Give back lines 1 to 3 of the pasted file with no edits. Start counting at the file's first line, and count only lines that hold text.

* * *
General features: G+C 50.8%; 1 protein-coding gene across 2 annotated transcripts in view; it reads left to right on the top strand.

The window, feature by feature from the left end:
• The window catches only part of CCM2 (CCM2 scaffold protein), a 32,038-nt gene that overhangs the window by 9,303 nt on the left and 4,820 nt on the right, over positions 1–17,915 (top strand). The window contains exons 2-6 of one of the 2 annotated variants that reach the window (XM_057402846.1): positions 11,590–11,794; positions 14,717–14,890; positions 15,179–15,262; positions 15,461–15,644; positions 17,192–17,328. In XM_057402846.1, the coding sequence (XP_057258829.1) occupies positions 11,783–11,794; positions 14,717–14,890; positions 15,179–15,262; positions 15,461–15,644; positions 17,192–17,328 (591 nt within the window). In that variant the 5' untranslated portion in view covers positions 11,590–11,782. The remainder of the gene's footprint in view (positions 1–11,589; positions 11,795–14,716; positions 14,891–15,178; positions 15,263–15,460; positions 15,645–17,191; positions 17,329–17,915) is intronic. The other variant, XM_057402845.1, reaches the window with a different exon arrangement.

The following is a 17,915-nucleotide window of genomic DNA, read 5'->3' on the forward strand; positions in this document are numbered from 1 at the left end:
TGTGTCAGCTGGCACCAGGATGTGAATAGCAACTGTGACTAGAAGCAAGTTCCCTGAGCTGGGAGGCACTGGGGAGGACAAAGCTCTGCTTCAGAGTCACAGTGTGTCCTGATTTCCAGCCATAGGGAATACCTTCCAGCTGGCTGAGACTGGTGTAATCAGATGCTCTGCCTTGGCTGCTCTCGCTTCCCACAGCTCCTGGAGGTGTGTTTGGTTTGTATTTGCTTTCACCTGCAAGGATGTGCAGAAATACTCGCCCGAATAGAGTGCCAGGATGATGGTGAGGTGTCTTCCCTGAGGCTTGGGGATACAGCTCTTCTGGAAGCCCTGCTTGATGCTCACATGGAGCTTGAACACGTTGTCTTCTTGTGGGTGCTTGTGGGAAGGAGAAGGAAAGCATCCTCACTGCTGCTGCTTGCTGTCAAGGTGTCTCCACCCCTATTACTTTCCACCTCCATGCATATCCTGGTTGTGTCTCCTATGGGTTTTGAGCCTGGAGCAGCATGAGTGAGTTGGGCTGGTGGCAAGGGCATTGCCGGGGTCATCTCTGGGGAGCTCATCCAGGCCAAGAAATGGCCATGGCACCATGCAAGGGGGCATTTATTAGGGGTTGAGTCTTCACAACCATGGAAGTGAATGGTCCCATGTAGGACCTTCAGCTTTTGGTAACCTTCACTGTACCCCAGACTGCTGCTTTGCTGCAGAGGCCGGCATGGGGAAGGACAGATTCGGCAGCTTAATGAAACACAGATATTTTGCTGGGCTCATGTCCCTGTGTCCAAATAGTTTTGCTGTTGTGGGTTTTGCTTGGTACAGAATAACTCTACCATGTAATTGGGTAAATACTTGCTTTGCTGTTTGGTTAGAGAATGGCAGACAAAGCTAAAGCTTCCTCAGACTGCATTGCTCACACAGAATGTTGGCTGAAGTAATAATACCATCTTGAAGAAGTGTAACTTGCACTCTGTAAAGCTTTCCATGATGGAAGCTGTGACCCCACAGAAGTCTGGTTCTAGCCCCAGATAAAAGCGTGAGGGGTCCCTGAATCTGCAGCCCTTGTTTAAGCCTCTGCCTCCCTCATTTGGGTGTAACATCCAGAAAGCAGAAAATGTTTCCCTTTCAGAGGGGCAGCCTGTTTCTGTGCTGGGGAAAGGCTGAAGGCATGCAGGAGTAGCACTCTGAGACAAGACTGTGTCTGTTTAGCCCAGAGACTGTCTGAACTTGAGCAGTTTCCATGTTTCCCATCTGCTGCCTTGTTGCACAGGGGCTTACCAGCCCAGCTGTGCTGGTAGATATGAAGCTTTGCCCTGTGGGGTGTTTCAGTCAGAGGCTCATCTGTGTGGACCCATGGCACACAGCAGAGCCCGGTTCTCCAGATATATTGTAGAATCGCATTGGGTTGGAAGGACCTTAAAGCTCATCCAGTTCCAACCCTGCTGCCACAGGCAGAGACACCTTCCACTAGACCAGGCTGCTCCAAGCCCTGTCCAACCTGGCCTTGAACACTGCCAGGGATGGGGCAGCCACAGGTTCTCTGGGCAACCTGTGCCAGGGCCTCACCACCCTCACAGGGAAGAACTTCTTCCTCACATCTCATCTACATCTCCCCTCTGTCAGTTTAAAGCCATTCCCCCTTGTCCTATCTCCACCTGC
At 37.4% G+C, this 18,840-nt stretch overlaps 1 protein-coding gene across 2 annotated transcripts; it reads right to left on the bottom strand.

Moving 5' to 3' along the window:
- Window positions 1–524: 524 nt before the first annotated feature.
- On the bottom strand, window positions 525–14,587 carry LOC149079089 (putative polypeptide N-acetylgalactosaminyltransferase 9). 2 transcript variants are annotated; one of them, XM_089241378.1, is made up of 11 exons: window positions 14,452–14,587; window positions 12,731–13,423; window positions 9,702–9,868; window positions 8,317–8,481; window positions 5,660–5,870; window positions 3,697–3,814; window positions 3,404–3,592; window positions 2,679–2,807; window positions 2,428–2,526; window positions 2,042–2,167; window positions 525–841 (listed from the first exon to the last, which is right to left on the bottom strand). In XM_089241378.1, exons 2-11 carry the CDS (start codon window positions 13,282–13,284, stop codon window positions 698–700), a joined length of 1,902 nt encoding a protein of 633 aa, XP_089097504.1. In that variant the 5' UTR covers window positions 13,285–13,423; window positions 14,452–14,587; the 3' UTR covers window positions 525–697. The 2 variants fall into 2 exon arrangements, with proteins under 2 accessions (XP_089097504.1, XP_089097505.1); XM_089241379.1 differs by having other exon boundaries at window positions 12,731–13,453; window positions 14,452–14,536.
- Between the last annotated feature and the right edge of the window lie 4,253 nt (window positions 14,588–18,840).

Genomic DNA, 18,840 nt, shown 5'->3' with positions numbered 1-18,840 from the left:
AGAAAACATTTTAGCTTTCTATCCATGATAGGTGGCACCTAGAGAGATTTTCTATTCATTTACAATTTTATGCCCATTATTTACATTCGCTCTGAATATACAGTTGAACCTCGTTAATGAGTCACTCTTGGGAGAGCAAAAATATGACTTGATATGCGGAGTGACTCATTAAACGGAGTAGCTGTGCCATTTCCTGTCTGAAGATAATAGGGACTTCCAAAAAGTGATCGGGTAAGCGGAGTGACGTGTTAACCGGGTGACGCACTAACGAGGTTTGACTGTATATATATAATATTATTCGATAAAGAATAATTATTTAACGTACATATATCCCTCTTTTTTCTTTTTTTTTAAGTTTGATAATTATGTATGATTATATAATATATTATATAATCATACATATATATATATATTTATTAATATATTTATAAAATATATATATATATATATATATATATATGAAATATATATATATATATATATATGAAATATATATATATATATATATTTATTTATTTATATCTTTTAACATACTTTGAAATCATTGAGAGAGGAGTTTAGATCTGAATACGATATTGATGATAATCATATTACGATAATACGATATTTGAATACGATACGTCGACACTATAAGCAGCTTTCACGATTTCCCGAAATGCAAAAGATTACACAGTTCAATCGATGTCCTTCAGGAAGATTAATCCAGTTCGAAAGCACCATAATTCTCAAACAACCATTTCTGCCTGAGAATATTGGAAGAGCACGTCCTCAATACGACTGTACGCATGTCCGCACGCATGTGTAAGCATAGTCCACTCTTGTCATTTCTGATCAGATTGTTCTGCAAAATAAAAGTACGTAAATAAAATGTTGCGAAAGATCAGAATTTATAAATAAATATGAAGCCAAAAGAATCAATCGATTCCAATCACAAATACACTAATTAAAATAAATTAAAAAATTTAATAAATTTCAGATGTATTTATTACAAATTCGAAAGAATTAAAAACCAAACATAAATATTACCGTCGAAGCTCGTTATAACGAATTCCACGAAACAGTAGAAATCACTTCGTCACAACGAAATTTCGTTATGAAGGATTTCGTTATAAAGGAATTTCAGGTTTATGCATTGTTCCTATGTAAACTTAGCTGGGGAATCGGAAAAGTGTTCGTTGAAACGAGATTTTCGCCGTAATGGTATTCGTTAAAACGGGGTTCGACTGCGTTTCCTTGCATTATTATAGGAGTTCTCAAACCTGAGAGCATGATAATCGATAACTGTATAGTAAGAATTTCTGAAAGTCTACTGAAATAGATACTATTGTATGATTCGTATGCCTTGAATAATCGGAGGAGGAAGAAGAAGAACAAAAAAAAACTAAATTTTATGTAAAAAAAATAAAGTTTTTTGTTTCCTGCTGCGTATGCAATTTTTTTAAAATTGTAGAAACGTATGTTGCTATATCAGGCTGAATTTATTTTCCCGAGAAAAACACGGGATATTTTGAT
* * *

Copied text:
General features: G+C 50.8%; 1 protein-coding gene across 2 annotated transcripts in view; it reads left to right on the top strand.

The window, feature by feature from the left end:
• The window catches only part of CCM2 (CCM2 scaffold protein), a 32,038-nt gene that overhangs the window by 9,303 nt on the left and 4,820 nt on the right, over positions 1–17,915 (top strand). The window contains exons 2-6 of one of the 2 annotated variants that reach the window (XM_057402846.1): positions 11,590–11,794; positions 14,717–14,890; positions 15,179–15,262; positions 15,461–15,644; positions 17,192–17,328. In XM_057402846.1, the coding sequence (XP_057258829.1) occupies positions 11,783–11,794; positions 14,717–14,890; positions 15,179–15,262; positions 15,461–15,644; positions 17,192–17,328 (591 nt within the window). In that variant the 5' untranslated portion in view covers positions 11,590–11,782. The remainder of the gene's footprint in view (positions 1–11,589; positions 11,795–14,716; positions 14,891–15,178; positions 15,263–15,460; positions 15,645–17,191; positions 17,329–17,915) is intronic. The other variant, XM_057402845.1, reaches the window with a different exon arrangement.